Dog Friendly Tips: Rest Stops
Factor in some rest stops …
It’s important to account for toilet breaks while you plan your trip. If you’re travelling by car, try to stop every 3 hours for a toilet break and walkies. And if you’re taking the train, it might be a good idea to book a journey with a stop-off or connection rather than taking a direct route. It’s often cheaper to travel this way, and it means your pet won’t be caught short on public transport.
Dog Friendly Article: How Do Dogs Get Mange? - Two Common Kinds
The Two Most Common Kinds of Dog Mange
Sarcoptic Mange - Also referred to as canine scabies
Sarcoptic mange is a crab-shaped mite that burrows into the skin of dogs and live there. Sarcoptic mange is highly contagious between dogs and can even be spread to other animals and more rarely to humans.
Just how do dogs get mange of this type? Usually, the most common way dogs get sarcoptic mange is from other dogs. They get it when playing or scrounging in locations where other animals infected with mange have been. These include wooded lands and parks. It is a very good idea to bathe dogs soon after they have visited areas where you suspect there might be mange.
Sarcoptic mange is extremely itchy. The burrowing mites cause hypersensitive reactions and terrible itching by their digging. Many dogs will scratch so much that their hair comes off resulting in bald spots. The constant scratching also causes weight loss.
Dogs that suffer from sarcoptic mange begin losing their hair in certain key areas, usually the earflaps and elbows. Baldness progresses towards the face, legs, sides of the body, and finally all over. Severe itchiness and thinning hair on the ears are a characteristic of sarcoptic mange "pedal pinna reflex". If you scratch the edge of the ear with a fingernail and the dog starts to scratch uncontrollable while bringing up the hind leg to do this, then it is probably a mange problem.
Your pet dog's health will start to suffer when the mange starts to spreads over its body. It will lose all of its hair given enough time, and lose condition. Sarcoptic mange also causes skin crusting, and there might also be secondary skin infections. A dog with an advanced case of sarcoptic mange is a very unhappy dog and requires immediate treatment. When left unattended, some dogs do die from side effects of mange.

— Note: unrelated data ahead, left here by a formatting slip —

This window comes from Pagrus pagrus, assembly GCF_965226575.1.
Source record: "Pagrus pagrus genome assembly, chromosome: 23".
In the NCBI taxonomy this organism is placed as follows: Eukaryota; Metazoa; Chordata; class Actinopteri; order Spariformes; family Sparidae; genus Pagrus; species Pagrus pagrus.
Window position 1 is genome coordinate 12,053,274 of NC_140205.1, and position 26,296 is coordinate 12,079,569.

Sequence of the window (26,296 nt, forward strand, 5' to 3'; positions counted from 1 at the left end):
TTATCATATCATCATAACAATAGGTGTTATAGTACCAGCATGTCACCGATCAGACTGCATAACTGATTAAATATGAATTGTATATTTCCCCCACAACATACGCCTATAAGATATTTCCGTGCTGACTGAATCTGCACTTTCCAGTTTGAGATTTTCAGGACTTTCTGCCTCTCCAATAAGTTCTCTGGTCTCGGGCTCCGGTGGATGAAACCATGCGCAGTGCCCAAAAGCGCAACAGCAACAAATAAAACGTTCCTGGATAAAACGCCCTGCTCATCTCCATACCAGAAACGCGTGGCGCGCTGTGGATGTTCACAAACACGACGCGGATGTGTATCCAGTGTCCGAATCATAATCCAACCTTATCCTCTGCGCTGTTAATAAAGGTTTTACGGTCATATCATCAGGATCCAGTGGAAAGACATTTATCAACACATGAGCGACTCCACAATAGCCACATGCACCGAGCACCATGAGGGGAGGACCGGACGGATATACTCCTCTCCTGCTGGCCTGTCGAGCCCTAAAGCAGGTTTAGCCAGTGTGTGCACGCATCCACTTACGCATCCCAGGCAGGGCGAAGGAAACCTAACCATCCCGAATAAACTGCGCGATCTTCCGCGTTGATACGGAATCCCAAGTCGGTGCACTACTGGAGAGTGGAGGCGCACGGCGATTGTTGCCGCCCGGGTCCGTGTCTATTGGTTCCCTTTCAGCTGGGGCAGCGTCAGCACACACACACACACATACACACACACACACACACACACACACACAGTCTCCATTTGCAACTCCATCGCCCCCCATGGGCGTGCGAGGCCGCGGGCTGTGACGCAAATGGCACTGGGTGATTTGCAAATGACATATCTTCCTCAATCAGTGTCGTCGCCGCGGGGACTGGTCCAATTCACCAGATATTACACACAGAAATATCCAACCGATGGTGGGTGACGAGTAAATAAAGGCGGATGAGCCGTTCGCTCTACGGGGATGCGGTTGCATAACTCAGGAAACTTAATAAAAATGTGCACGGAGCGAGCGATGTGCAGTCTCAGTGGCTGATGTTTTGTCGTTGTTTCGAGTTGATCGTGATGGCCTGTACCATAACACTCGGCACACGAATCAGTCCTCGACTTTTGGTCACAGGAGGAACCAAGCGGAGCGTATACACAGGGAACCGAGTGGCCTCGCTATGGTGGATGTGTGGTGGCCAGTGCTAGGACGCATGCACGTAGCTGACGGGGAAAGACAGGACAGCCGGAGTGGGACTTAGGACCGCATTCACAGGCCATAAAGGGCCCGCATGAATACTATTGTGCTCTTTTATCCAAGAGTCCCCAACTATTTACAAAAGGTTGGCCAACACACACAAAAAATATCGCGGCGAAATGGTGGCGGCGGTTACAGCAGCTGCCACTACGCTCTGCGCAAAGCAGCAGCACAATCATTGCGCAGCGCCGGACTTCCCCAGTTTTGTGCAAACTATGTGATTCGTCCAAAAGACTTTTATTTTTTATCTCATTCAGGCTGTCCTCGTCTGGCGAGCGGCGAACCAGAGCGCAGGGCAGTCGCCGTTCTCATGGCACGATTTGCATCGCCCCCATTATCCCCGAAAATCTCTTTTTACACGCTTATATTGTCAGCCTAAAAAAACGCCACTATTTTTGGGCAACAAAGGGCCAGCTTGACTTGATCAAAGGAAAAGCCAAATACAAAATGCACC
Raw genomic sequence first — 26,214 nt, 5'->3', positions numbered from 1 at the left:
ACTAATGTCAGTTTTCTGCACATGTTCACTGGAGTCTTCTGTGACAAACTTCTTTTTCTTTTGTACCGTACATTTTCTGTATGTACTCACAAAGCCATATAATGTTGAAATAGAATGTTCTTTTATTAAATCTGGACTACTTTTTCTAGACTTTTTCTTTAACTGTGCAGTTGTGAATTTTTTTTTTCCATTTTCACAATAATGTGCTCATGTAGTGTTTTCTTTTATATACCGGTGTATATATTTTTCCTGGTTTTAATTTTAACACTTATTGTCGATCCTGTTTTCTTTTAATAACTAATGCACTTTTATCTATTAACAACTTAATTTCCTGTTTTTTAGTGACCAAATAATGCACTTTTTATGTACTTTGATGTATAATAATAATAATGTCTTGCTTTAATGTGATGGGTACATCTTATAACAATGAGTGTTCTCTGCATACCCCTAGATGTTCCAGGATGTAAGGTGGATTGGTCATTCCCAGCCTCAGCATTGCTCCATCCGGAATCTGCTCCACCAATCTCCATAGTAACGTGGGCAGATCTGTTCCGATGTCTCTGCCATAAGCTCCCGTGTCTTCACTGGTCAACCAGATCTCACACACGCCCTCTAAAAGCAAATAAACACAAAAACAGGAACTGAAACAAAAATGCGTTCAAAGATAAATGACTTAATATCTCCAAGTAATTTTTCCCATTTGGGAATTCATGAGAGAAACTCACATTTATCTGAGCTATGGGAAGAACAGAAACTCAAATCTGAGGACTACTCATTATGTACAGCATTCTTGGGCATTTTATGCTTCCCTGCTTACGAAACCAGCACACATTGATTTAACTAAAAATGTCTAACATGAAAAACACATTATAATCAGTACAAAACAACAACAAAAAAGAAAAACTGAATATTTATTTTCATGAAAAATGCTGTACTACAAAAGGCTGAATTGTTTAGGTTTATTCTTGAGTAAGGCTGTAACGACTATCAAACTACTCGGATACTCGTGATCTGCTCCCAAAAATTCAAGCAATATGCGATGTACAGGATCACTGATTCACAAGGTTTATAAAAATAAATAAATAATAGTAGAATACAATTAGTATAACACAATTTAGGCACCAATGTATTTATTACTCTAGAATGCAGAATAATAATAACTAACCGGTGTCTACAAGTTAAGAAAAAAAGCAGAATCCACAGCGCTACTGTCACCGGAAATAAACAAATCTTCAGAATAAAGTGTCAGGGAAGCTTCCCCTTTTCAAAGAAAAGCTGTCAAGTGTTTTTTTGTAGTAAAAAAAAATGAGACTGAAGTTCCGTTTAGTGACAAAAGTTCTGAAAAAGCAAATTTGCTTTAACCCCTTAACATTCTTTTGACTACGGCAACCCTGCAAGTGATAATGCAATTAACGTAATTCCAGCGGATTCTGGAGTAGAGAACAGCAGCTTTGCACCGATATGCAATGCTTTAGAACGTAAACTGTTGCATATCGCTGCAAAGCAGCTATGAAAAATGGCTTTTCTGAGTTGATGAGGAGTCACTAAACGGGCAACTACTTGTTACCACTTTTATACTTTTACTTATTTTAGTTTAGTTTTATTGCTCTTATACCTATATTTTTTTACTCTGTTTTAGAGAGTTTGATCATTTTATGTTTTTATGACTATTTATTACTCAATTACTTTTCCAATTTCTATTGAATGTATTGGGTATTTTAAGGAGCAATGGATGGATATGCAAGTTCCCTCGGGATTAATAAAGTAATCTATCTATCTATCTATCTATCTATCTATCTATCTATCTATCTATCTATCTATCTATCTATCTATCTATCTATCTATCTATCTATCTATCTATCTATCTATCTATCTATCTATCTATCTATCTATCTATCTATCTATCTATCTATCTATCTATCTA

Demodectic Mange - Also referred to as Demodex or red mange.
This mange is caused by mites that are not the same scabies crab shaped mites. Demodex mites are cigar-shaped with long tails that also burrow into the skin. Demodex mange is not contagious to other dogs, animals or humans because this mite lives deep within the hair follicles and skin layers.
Quite often dogs with Demodex are not overly itchy, though they are going to lose hair, and get that leathery skin look. A usual place where hair thinning begins is on the face, about the eyes along with the front of the paws and legs.
Just like sarcoptic mange hair loss can progress over the entire dog's body. Dogs may also develop a staph infection of the skin. This may lead to pustules, all-over redness, and in many cases fevers.
Ever wonder how some dogs manage to have such severe cases of mange when it is known that these mites usually live harmlessly in the hair follicles of most dogs?
The fact is, cases of red mange are very rare in adult dogs.These mites only become a problem and breed in large numbers because the host dogs have developed weak immune systems because of some chronic illness.
Also dogs that get Demodex are generally very young and do not have a well-developed defence system. As they grow older and stronger they tend to cure themselves.
Some do die
Much like sarcoptic mange, dogs that are not treated may eventually die from the condition, though this is rare. Poor health and malnutrition is more likely to cause them to be so immunosuppressed that the result is death.
Frank Rijkers is a freelance writer for BPetSmart. If you are searching for more information related to dog health then you will find exellent articles and guides that teach secrets to dog training, puppy house training, ultimate dog health and even more helpful advice to keep your dog at its peak.
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